What We Did? First Full Week

Here’s some of the cool stuff we did in the first full week.

One of my favorite lessons of the year comes when I introduce the writing process to my English 101 students by creating with Playdoh. Here are some pics from the pencil holders they create with the stuff.

I first came across this lesson almost 20 years ago, and I did it for a while. When I started teaching freshman composition to high school upper classmen, I knew that I had to bring it back. In a over-tested culture where students learn to write for examinations, I knew I needed a way to have students engage in the steps to the writing process, and pull in diverse learners while doing it. This is a lesson that works.

Taking a quick tangent here, I have a tentative plan to do a 1/2 day design thinking workshop for all of my students in the fall to teach them the design thinking process over the course of the afternoon and then to build aspects of the process into the course content.

In Media Maker, students have begun to create their blogs and are starting to write about topics that they’ll be following in the first five weeks of the semester. A few students have already started to write beyond the requirements of the class and are starting review of favorite games and systems. Using help from Eric Bateman, the librarian, we took pictures of students and are getting ready to use the pictures to create a school wide bulletin board of our work, and QR codes to link pictures with the work were doing. Tomorrow, we’re learning some photoshop basics to get those pictures ready for publication.

As I’ve written about in the past, IB is going to be focused on satire in the first five weeks. I’ve flipped a satire lesson–around the techniques of satire. This was paired with Margaret Atwood’s short story “Rape Fantasies,” and were starting their own blogs to share developing thinking on the Atwood’s novel A Handmaid’s Tale.

Given that it was the first full week of school, the Friday after a late night at Open House, I was dreading the last two periods of the day. However, with the IB students having blogged before class, and having read each other’s blogs, students came fired-up for discussion.

Moving to online writing with two class, and approximately 30 students, I’ve been challenged to see how to follow student work. Certainly Edublogs is a great platform to use to have students publish writing and media to the web, but it is also a cumbersome tool for use as a teacher in attempting to follow, moderate, comment, and look at what students are producing. When we were analog, it was picking up a notebook and turning to the right page. Now we have to find the content, follow links. I’d love suggestions from fellow educators on work flow management when students are blogging.



Vermont 100 Race Report

Author’s note: The following post was started on July 14th just a day before leaving for the race this post was written for. It was to be the first section of a longer post and race report on the entire race. However, late in the afternoon of July 16th, I withdrew from the race at mile 47, Camp 10 Bear 1.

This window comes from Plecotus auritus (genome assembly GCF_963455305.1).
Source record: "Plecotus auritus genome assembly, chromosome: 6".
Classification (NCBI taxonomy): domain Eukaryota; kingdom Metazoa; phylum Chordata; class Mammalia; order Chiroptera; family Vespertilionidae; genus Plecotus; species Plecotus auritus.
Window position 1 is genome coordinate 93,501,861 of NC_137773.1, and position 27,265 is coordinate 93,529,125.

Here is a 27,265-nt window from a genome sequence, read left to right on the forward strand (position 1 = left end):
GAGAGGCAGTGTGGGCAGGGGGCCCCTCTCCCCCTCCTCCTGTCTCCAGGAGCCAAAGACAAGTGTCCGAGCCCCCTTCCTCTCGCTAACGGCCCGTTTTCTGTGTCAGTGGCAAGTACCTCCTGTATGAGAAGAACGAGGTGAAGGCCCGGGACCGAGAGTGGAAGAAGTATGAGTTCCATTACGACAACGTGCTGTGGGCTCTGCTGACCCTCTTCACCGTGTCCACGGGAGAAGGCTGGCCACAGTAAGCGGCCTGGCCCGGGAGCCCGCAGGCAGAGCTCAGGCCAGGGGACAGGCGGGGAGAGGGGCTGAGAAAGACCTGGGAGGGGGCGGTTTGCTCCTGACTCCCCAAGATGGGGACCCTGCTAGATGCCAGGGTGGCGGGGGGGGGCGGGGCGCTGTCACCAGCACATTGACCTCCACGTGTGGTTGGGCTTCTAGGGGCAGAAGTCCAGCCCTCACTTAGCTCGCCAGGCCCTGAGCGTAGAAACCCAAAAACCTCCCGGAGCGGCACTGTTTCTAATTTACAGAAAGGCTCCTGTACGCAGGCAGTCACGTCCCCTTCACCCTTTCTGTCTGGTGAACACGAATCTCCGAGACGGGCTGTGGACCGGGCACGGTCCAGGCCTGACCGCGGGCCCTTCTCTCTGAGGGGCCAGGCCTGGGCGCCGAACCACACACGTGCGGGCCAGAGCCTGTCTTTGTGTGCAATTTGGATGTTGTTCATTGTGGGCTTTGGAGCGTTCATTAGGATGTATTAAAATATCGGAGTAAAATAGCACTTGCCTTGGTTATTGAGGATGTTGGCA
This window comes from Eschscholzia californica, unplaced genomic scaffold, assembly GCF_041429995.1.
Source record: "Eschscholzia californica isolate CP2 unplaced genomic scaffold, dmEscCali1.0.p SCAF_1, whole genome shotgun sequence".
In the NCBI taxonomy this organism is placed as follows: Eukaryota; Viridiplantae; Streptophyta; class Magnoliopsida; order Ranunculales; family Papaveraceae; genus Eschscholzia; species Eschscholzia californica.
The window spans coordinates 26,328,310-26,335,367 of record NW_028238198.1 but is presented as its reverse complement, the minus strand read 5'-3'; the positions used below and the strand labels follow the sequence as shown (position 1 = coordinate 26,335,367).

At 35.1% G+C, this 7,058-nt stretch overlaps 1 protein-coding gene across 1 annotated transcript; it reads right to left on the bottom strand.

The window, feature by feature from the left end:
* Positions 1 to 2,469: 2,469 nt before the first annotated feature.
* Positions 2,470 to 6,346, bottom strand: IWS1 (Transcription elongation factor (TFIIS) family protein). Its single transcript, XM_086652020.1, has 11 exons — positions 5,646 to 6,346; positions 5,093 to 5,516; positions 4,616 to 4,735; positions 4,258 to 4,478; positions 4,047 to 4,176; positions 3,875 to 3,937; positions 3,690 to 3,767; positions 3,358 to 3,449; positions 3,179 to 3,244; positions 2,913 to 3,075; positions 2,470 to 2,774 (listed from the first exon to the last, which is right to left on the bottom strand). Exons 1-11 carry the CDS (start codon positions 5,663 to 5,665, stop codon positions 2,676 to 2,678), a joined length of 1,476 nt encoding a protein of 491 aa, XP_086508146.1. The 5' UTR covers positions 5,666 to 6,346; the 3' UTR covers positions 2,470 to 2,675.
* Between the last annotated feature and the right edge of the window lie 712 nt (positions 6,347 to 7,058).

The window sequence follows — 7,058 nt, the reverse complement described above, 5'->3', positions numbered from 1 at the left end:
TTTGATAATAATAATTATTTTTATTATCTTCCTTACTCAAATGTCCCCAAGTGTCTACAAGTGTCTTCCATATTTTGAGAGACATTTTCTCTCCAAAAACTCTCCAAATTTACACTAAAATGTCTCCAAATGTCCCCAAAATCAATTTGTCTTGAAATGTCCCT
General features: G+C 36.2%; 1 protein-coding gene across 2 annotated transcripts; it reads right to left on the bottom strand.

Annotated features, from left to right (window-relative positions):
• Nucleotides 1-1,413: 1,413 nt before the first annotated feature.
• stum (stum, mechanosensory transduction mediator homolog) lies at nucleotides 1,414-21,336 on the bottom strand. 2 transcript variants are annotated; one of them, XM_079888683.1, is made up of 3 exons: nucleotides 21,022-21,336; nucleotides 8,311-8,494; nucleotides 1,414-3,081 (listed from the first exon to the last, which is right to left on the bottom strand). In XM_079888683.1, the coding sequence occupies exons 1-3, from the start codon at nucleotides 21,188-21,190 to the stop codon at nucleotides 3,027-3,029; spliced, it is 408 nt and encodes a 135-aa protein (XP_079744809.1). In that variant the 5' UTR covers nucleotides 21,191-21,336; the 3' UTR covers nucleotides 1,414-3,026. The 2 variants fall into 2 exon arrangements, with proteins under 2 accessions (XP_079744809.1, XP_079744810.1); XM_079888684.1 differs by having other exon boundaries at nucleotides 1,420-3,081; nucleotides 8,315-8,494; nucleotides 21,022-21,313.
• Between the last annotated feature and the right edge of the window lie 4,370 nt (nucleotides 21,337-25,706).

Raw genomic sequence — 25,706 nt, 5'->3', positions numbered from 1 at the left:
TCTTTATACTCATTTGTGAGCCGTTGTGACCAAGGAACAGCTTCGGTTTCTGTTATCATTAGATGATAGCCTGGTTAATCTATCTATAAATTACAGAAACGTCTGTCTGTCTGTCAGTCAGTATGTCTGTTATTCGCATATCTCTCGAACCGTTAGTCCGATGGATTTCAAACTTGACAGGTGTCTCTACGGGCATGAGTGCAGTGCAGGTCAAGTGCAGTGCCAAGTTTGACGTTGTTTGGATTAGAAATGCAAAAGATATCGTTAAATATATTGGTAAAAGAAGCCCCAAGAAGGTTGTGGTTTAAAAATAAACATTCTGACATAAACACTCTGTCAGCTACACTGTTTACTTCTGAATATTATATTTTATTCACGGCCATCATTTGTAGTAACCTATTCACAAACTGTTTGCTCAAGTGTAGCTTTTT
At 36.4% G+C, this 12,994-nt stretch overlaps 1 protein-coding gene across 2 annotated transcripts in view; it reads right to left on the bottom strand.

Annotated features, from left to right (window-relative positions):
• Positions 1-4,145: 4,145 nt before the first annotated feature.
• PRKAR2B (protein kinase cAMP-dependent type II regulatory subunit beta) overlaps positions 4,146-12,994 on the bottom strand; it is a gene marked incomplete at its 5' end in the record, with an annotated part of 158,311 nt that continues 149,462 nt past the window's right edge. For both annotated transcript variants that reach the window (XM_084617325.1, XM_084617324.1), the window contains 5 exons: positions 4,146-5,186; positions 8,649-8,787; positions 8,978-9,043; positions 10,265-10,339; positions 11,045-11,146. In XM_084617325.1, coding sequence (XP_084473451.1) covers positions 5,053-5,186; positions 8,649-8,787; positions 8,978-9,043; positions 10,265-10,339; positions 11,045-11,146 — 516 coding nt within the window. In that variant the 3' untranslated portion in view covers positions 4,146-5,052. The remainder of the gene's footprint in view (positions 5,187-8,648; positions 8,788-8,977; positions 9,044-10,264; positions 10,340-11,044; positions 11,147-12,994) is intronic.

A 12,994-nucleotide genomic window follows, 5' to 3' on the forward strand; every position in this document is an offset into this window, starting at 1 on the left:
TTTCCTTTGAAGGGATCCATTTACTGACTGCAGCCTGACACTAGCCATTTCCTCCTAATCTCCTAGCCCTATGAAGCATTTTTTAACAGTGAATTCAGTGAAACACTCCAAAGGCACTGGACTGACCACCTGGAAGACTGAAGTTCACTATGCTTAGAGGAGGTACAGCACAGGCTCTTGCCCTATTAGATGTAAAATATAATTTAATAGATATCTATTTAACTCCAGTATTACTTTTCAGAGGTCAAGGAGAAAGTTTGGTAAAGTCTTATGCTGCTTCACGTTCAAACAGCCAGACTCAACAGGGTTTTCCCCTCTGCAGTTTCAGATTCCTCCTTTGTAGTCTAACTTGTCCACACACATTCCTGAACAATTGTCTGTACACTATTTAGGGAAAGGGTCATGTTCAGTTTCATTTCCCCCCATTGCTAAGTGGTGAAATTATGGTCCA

This is the first in a series of posts to write about the experience of training and failing at the 100 mile distance. Through these posts, I hope to explore the nature of failure and reflection. 

As an English teacher, these posts will form the backbone of some model writing I’m doing for my students this year in several classes that are writing personal narratives, “This I Believe Essays,” as well as blogging and podcasting. I hope to repost entries on my Edublogs page and in Medium. 

Here’s the low down on my Vermont 100 race from start to finish.


In terms of my training and running, using Relentless Forward Progress worked for the 50k runs and the 50 milers I’ve done in the past, so I continued to use the training plans found in this book to help me prepare. I also read Krissy Moehl’s new book, but I read it too late to put her plans into place.

About a week out from the race, I got super serious about packing and the finer details of the trip. I created a pile of gear to use when we got to Spring Hill for camping, and a pile of running gear, and pile of clothes to be worn once I got the deed done and we were headed home, with a brief stop in Woodstock, Vermont for celebration!


Using string bags helped me to organize gear for my crew. A separate string bag for medical.

In terms of gear, the plan was to start with one pack and set of clothes, and then to change outfits every 25 miles to give me a sense of a fresh start, and to keep the pack that would be accommodate the gear that I needed at the time. Normally, I run in the Camelbak Marathoner, but I also snagged an Ultraspire Omega so I had something with some more storage. I would use the Omega if I needed rain jackets, lighting or other gear. Now, I love my Camelbak but sometimes you need more storage.

I found that the race director, and I’m sure the entire staff, put together a really solid website and detailed pages and materials. While I couldn’t really preview this course, all the pre-race materials helped me and my crew be ready for this challenge. I would also tell people who are preparing for this race to scope out YouTube because there are some great videos there to help you get a sense of what this race will be like.

In my original plans, the crew was just going to be my wife, Michelle, but a week out and looking at the complicated directions between aid stations, as well as thinking about the enormity of crewing for 24 hours, we decided to enlist the help of our close friend, Meg, who was able to clear her schedule and join us on this adventure. Knowing that Michelle wasn’t going to be driving around the back roads of Vermont by herself in the middle of the night, gave me a sense of ease, and would allow me to focus on the run.

Friday Night…